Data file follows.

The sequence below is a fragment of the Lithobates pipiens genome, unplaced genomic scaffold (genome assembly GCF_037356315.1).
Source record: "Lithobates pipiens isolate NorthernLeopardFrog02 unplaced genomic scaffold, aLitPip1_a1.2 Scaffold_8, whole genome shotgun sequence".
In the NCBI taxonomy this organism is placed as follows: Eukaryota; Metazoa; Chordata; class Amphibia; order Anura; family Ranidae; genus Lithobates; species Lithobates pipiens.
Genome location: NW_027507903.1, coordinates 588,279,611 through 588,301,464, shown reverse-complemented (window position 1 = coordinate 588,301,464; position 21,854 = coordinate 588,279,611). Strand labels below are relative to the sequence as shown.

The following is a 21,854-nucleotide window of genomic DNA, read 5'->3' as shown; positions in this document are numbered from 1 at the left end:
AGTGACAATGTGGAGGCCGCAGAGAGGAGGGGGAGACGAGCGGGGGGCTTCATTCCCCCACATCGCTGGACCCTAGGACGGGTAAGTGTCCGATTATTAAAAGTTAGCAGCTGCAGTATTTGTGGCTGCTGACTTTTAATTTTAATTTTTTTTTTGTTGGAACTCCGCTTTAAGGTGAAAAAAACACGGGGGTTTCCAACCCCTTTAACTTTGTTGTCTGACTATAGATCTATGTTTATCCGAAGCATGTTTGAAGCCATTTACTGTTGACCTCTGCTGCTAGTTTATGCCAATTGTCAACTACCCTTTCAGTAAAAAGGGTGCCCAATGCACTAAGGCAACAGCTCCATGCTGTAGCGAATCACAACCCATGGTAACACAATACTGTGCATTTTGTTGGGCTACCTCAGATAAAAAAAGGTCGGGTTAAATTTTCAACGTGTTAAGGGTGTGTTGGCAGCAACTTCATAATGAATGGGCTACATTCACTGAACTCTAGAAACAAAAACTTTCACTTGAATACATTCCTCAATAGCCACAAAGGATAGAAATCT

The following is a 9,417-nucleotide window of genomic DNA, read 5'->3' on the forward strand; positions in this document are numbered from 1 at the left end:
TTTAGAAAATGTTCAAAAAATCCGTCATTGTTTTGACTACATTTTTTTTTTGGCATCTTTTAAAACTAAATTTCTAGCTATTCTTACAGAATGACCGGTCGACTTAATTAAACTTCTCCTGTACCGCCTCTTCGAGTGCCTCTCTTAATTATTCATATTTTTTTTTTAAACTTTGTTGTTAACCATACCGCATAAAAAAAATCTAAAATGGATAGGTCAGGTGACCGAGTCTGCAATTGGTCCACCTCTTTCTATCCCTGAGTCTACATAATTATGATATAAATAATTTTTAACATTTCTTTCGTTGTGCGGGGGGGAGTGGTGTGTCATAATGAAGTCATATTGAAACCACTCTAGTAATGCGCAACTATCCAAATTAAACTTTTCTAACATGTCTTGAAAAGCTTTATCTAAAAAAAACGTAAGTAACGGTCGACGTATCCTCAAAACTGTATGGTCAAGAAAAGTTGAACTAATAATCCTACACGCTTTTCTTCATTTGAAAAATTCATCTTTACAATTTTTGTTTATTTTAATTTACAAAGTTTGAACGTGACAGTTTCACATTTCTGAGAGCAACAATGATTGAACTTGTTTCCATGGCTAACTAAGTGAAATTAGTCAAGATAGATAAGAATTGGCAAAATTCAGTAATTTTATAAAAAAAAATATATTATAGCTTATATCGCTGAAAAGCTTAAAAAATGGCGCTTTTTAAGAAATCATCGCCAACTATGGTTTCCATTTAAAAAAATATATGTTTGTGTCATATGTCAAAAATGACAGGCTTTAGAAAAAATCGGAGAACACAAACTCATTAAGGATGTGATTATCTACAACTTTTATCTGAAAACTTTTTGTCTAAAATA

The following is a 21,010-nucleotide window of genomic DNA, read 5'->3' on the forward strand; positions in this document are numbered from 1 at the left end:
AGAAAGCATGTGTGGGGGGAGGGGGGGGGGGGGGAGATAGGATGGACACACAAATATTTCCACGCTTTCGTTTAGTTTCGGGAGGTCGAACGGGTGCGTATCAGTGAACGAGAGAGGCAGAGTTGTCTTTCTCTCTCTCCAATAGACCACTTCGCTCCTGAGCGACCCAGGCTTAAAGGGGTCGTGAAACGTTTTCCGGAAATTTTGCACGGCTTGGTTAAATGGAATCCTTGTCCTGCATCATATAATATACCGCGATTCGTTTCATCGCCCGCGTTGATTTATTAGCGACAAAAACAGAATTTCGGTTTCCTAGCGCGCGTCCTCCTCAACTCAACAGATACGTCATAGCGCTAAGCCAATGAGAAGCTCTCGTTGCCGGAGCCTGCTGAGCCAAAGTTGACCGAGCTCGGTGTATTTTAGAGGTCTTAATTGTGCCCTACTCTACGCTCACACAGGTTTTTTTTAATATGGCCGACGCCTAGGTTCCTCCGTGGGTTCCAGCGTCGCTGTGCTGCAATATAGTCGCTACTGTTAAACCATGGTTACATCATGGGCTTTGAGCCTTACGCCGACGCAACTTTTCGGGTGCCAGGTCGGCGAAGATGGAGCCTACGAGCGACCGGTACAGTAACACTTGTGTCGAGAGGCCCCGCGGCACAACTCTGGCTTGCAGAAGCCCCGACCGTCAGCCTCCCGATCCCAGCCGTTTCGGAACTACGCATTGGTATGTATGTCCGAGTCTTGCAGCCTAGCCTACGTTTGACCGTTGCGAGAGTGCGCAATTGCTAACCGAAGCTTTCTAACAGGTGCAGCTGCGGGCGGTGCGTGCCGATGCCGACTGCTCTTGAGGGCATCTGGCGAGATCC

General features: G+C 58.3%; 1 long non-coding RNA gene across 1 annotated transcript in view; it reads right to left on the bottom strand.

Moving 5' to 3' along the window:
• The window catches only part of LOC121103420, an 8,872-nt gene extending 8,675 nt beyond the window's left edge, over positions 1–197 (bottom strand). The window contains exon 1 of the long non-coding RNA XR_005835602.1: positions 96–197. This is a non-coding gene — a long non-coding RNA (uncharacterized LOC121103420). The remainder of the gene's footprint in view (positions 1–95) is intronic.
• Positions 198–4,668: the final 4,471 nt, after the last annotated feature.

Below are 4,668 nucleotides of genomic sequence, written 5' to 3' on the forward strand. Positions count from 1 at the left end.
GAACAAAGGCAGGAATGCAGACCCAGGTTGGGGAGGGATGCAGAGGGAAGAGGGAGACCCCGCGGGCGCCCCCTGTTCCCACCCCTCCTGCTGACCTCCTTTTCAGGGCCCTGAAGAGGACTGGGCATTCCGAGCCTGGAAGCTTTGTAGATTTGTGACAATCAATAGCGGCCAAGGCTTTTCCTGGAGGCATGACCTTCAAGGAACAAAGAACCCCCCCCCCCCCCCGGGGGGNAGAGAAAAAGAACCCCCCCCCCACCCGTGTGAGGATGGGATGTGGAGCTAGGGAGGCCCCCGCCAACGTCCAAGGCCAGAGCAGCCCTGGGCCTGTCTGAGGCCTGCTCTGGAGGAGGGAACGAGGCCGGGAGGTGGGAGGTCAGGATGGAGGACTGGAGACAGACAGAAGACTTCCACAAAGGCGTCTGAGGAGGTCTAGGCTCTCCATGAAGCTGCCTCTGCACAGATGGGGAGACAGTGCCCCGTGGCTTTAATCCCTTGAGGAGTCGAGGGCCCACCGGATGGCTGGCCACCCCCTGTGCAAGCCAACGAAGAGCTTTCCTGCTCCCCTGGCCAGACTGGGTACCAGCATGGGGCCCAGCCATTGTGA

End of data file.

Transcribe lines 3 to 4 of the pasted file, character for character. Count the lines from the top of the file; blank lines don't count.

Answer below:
In the NCBI taxonomy this organism is placed as follows: Eukaryota; Metazoa; Chordata; class Amphibia; order Anura; family Ranidae; genus Lithobates; species Lithobates pipiens.
Genome location: NW_027507903.1, coordinates 588,279,611 through 588,301,464, shown reverse-complemented (window position 1 = coordinate 588,301,464; position 21,854 = coordinate 588,279,611). Strand labels below are relative to the sequence as shown.